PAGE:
Effects of 4 Weeks of High-Intensity Interval Training and β-Hydroxy-β-Methylbutyric Free Acid Supplementation on the Onset of Neuromuscular Fatigue

J Strength Cond Res. 2016 Mar;30(3):626-34. doi: 10.1519/JSC.0000000000001140.


This study investigated the effects of high-intensity interval training (HIIT) and β-hydroxy-β-methylbutyric free acid (HMB) supplementation on physical working capacity at the onset of neuromuscular fatigue threshold (PWC(FT)). Thirty-seven participants (22 men, 15 women; 22.8 ± 3.4 years) completed an incremental cycle ergometer test (graded exercise test [GXT]); electromyographic amplitude from the right vastus lateralis was recorded. Assessments occurred preceding (PRE) and after 4 weeks of supplementation (POST). Participants were randomly assigned to control (C, n = 9), placebo (P, n = 14), or supplementation (S, n = 14) groups. Both P and S completed 12 HIIT sessions, whereas C maintained normal diet and activity patterns. The PWC(FT) (W) was determined using the maximal perpendicular distance (D(MAX)) method. Electromyographic amplitude (μVrms) over time was used to generate a cubic regression. Onset of fatigue (TF) was the x-value of the point on the regression that was at D(MAX) from a line between the first and last data points. The PWC(FT) was estimated using TF and GXT power-output increments. The 2-way analysis of variance (ANOVA) (group × time) resulted in a significant interaction for PWC(FT) (F = 6.69, p = 0.004). Post hoc analysis with 1-way ANOVA resulted in no difference in PWC(FT) among groups at PRE (F = 0.87, p = 0.43); however, a difference in PWC(FT) was shown for POST (F = 5.46, p = 0.009). Post hoc analysis among POST values revealed significant differences between S and both P (p = 0.034) and C (p = 0.003). No differences (p = 0.226) were noted between P and C. Paired samples t-tests detected significant changes after HIIT for S (p < 0.001) and P (p = 0.016), but no change in C (p = 0.473). High-intensity interval training increased PWC(FT), but HMB with HIIT was more effective than HIIT alone. Furthermore, it seems that adding HMB supplementation with HIIT in untrained men and women may further improve endurance performance measures.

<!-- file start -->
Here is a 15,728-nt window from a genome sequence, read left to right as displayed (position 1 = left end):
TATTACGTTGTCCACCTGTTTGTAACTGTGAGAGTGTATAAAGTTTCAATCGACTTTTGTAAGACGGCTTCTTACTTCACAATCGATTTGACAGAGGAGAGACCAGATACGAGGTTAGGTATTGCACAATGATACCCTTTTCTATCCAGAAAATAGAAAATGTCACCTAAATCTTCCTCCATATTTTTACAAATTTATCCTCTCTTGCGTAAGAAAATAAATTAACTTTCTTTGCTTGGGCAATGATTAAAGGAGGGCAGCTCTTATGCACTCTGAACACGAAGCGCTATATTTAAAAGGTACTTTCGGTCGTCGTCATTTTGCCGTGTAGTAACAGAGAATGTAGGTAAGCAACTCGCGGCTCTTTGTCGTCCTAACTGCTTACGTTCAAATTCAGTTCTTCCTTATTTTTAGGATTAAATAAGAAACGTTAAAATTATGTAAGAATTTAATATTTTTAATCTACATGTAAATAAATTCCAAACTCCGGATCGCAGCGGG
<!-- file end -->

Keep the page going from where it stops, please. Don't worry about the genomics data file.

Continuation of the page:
Publication types

  • Randomized Controlled Trial
  • Research Support, Non-U.S. Gov't

MeSH terms

  • Adult
  • Dietary Supplements*
  • Double-Blind Method
  • Electromyography
  • Exercise Test
  • Exercise Tolerance
  • Female
  • Humans
  • Male
  • Muscle Fatigue / drug effects
  • Muscle Fatigue / physiology*
  • Physical Conditioning, Human / methods*
  • Physical Conditioning, Human / physiology*
  • Physical Exertion / physiology
  • Quadriceps Muscle / physiology*
  • Valerates / administration & dosage*
  • Young Adult


  • Valerates
  • beta-hydroxyisovaleric acid